In any case, I find the accusations against Sheldrake, and this book in particular, hollow: The Science Delusion has close to 40 pages of notes and bibliography of actual experiments to back it up and Sheldrake’s style and prose themselves are lucid as well as restrained. Even in the parts in which he discusses the inability of science to interpret the phenomena, where he proposes his own theory of morphing resonance as a possible explanation -the parts I enjoyed the least because I cannot exactly grasp the concept of morphic resonance-, he does so without conviction, but rather with the spirit of the curious researcher. A true scientist in my book. The skeptics’ reaction to his work seems to disregard all of this completely; they treat him like they would any old fraud.

But I understand: scientists are also people. What would it have been normal for them to do in the face of rejection of their entire lives’ work plus a few hundred years of tradition? Accept their failure? Accept their dogmatism? Just as scientists are people, science is also a human activity, and as most of human activities do, it also suffers from the same problems human beings generally have, only in a larger, more chaotic scale.

Finally, one more reason I appreciated this book so much was that it was… tender. At the other side of the raging skeptics and this blind rejection there is investigation, there is respect, there is a belief in a state of things that resonated deeply with me. Maybe it’s because Sheldrake’s main field of research has been biology that he shows such love for plants, animals and life in general. For whatever reason, it warmed my heart and made me think that if I ever was a real scientist, Sheldrake would be my rold model: a fighter for truth against the faux fighters for truth, the romantic gardener who everybody calls a hippie but he alone sees what everybody else is too blind to see.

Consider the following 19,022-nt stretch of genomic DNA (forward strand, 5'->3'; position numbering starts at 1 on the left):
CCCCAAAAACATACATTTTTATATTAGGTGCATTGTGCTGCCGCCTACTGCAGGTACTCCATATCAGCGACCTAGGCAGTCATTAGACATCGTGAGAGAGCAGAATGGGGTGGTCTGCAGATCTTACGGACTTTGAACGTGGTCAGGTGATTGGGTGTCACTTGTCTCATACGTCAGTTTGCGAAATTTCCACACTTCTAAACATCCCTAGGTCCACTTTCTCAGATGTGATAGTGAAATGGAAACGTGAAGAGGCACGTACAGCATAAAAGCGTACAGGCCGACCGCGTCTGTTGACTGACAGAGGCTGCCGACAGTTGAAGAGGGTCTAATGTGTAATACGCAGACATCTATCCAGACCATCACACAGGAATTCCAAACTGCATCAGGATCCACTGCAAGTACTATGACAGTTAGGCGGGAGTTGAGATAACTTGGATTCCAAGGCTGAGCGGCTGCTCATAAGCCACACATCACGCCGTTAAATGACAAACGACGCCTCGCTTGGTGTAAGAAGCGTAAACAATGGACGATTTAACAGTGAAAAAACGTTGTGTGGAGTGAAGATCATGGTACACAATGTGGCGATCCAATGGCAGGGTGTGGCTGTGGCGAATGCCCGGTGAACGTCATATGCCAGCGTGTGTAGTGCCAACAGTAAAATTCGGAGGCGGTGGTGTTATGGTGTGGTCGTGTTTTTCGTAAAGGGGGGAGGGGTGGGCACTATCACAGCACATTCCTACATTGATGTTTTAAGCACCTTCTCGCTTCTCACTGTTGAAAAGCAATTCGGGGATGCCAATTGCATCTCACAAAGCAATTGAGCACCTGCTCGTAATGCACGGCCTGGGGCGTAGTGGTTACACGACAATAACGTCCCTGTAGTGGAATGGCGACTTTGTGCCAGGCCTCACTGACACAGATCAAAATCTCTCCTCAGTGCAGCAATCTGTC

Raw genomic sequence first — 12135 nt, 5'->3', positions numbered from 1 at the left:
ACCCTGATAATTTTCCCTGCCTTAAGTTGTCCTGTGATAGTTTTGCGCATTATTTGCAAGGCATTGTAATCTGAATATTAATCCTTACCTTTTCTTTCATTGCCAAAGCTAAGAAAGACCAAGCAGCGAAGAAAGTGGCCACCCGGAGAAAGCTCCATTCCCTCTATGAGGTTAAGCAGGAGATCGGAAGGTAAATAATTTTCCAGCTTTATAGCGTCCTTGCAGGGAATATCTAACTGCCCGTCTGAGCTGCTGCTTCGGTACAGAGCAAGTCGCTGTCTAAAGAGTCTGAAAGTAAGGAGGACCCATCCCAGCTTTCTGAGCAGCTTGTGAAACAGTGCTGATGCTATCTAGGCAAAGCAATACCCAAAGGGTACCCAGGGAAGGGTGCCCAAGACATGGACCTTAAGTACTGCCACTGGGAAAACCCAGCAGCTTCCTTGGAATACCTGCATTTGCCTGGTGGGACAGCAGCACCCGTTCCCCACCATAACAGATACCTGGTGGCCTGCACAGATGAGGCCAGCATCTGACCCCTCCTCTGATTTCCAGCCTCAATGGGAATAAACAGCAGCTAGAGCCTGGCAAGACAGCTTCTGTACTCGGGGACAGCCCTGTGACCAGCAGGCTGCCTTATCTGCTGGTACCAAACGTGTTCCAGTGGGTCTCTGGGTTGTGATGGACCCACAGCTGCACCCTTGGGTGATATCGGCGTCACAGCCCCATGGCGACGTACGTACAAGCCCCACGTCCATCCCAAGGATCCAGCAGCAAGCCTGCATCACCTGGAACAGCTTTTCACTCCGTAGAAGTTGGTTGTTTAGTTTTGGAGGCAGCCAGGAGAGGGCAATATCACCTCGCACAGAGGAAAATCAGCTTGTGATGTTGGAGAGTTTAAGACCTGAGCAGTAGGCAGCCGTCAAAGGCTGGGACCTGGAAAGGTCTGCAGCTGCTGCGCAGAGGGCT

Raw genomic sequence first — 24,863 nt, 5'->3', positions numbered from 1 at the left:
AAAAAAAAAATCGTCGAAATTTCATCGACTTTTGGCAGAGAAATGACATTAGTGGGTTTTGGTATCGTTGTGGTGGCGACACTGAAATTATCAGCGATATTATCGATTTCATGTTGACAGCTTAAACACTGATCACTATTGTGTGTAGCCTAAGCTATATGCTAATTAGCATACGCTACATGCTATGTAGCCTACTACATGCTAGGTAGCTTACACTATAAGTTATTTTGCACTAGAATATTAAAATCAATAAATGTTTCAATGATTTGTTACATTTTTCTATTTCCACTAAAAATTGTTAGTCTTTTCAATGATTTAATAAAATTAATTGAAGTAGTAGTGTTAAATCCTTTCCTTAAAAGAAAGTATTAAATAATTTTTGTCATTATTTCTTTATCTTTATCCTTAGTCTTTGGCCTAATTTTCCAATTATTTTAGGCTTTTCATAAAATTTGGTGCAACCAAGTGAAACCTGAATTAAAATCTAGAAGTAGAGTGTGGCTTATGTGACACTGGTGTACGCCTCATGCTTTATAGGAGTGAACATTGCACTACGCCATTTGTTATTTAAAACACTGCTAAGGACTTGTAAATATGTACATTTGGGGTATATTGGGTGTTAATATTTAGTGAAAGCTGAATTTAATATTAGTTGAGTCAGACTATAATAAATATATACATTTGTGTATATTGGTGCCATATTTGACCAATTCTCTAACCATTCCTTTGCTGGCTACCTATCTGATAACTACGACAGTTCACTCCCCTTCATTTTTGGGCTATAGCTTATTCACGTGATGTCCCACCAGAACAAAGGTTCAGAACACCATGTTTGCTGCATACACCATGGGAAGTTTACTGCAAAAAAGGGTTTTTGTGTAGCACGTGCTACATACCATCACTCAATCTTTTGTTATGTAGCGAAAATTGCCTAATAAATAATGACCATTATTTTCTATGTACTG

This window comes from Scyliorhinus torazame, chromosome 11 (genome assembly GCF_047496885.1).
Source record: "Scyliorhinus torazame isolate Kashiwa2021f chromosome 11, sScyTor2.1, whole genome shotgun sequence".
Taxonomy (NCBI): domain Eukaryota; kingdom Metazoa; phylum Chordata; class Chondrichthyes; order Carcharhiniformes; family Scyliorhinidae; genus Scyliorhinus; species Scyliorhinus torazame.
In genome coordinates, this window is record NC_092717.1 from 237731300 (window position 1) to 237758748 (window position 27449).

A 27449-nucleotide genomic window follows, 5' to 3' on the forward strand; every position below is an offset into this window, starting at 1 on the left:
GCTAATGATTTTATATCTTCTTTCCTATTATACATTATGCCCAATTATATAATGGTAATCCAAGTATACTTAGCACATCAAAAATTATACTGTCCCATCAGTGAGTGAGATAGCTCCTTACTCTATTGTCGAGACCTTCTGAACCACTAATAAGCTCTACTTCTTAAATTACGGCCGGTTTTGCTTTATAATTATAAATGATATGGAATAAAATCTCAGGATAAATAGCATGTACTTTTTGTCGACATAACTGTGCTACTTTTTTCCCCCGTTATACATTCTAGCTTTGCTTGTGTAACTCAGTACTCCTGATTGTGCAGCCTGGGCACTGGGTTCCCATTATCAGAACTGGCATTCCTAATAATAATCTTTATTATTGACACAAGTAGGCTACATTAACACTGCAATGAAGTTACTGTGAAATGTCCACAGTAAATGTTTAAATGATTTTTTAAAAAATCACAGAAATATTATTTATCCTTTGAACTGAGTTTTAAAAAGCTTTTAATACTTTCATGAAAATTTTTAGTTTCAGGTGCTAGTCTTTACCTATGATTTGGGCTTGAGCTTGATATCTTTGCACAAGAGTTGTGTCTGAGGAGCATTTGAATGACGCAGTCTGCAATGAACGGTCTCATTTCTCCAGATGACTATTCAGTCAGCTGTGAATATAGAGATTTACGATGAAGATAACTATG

Third five-star review in a row after Μίλα μου για γλώσσα and
Small Gods
(lol). Am I becoming softer or just more grateful?

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Μίλα μου για γλώσσα: Μικρή εισαγωγή στη γλωσσολογίαΜίλα μου για γλώσσα: Μικρή εισαγωγή στη γλωσσολογία by Φοίβος Παναγιωτίδης

My rating: 5 of 5 stars

Σημαντικό βιβλίο, ακόμα κι αν το μόνο που καταφέρνει είναι αυτό που ο Φοίβος Παναγιωτίδης υπόσχεται στην αρχή: να παρουσιάσει μια απλουστευμένη, «εκλαϊκευμένη» (δεν μου αρέσει καθόλου αυτή η λέξη ως απόδοση του pop) εισαγωγή στην γλωσσολογία, χωρισμένη σε κεφαλαιάκια-μπουκίτσες.

Πώς μαθαίνουμε να μιλάμε; Από τι είναι φτιαγμένη η γλώσσα; Ποια είναι η παλιότερη γλώσσα του κόσμου; Ποια η διαφορά γλώσσας και διαλέκτου; Τι σημαίνει μιλάω σωστά (ελληνικά); Γιατί μαθαίνουμε αρχαία; Θα μιλάμε όλοι αγγλικά σε 50 χρόνια; Πάσχουν οι νέοι μας από αφασία; Κινδυνεύουν τα παιδιά που μεγαλώνουν σε δίγλωσσο περιβάλλον; Είναι η πολυγλωσσία τεκμήριο ευφυΐας; Γιατί μας δυσκολεύουν οι ξένες γλώσσες; Πού βρίσκεται η Λατβία; Σε τι χρησιμεύει η γλωσσολογία;

Ίσως να μην καταφέρνει να δώσει εκτενείς απαντήσεις σε όλα αυτά τα ερωτήματα, όμως αυτός δεν είναι και ο στόχος του και θα έχανε πολλα αν προσπαθούσε να είναι πιο «επιστημονικό» ή διεξοδικό: πιστεύω πολύ σε έργα όπως αυτό τα οποία προσπαθούν να παρουσιάσουν μια πιο σφαιρική άποψη του θέματος τους και δεν χάνονται στις λεπτομέρειες, όπως τα αγαπημένα μου βιβλία του είδους What on Earth Happened και A Short History of Nearly Everything. Σίγουρα δεν ξέρω άλλα βιβλία παρόμοιου εύρους για το συγκεκριμένο θέμα, και ακόμα πιο σίγουρα όχι στα ελληνικά. Μου άνοιξε φυσικά την όρεξη για περισσότερη γλωσσολογία αλλά και για να εστιάσω περισσότερο στις γλώσσες μου…